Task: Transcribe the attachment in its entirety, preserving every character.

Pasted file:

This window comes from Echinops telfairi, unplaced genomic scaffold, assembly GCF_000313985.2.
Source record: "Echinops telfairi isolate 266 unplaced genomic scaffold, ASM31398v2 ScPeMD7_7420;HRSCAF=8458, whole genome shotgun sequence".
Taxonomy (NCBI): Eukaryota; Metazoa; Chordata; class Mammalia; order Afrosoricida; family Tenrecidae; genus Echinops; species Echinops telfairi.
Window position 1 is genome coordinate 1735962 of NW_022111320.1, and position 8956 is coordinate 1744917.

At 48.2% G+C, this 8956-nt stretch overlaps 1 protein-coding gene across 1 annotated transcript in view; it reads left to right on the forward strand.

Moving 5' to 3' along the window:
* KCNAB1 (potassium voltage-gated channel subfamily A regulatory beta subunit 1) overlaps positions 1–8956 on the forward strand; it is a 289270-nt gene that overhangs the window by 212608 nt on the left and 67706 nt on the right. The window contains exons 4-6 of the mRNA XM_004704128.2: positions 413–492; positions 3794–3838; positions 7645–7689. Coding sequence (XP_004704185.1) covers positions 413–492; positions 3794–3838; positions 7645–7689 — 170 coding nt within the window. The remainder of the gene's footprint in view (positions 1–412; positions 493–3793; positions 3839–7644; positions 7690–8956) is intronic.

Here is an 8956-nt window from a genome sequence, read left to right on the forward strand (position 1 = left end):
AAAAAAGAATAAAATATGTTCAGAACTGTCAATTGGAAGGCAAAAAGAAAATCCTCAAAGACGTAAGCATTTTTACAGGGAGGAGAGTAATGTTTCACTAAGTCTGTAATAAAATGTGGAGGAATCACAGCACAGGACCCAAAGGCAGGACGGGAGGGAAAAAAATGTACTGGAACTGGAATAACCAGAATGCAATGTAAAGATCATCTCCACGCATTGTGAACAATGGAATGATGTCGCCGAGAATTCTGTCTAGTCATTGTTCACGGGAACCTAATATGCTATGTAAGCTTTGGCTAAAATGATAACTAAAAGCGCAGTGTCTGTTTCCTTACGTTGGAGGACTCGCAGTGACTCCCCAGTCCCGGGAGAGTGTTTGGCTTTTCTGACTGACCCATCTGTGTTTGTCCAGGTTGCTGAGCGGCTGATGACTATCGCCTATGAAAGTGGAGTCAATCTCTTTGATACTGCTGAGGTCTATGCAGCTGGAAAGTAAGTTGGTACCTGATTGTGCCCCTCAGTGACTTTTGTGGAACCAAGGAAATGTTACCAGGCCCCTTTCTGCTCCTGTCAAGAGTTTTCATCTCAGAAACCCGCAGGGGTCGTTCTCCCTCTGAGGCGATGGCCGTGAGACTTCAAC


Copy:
This window comes from Echinops telfairi, unplaced genomic scaffold, assembly GCF_000313985.2.
Source record: "Echinops telfairi isolate 266 unplaced genomic scaffold, ASM31398v2 ScPeMD7_7420;HRSCAF=8458, whole genome shotgun sequence".
Taxonomy (NCBI): Eukaryota; Metazoa; Chordata; class Mammalia; order Afrosoricida; family Tenrecidae; genus Echinops; species Echinops telfairi.
Window position 1 is genome coordinate 1735962 of NW_022111320.1, and position 8956 is coordinate 1744917.

At 48.2% G+C, this 8956-nt stretch overlaps 1 protein-coding gene across 1 annotated transcript in view; it reads left to right on the forward strand.

Moving 5' to 3' along the window:
* KCNAB1 (potassium voltage-gated channel subfamily A regulatory beta subunit 1) overlaps positions 1–8956 on the forward strand; it is a 289270-nt gene that overhangs the window by 212608 nt on the left and 67706 nt on the right. The window contains exons 4-6 of the mRNA XM_004704128.2: positions 413–492; positions 3794–3838; positions 7645–7689. Coding sequence (XP_004704185.1) covers positions 413–492; positions 3794–3838; positions 7645–7689 — 170 coding nt within the window. The remainder of the gene's footprint in view (positions 1–412; positions 493–3793; positions 3839–7644; positions 7690–8956) is intronic.

Here is an 8956-nt window from a genome sequence, read left to right on the forward strand (position 1 = left end):
AAAAAAGAATAAAATATGTTCAGAACTGTCAATTGGAAGGCAAAAAGAAAATCCTCAAAGACGTAAGCATTTTTACAGGGAGGAGAGTAATGTTTCACTAAGTCTGTAATAAAATGTGGAGGAATCACAGCACAGGACCCAAAGGCAGGACGGGAGGGAAAAAAATGTACTGGAACTGGAATAACCAGAATGCAATGTAAAGATCATCTCCACGCATTGTGAACAATGGAATGATGTCGCCGAGAATTCTGTCTAGTCATTGTTCACGGGAACCTAATATGCTATGTAAGCTTTGGCTAAAATGATAACTAAAAGCGCAGTGTCTGTTTCCTTACGTTGGAGGACTCGCAGTGACTCCCCAGTCCCGGGAGAGTGTTTGGCTTTTCTGACTGACCCATCTGTGTTTGTCCAGGTTGCTGAGCGGCTGATGACTATCGCCTATGAAAGTGGAGTCAATCTCTTTGATACTGCTGAGGTCTATGCAGCTGGAAAGTAAGTTGGTACCTGATTGTGCCCCTCAGTGACTTTTGTGGAACCAAGGAAATGTTACCAGGCCCCTTTCTGCTCCTGTCAAGAGTTTTCATCTCAGAAACCCGCAGGGGTCGTTCTCCCTCTGAGGCGATGGCCGTGAGACTTCAAC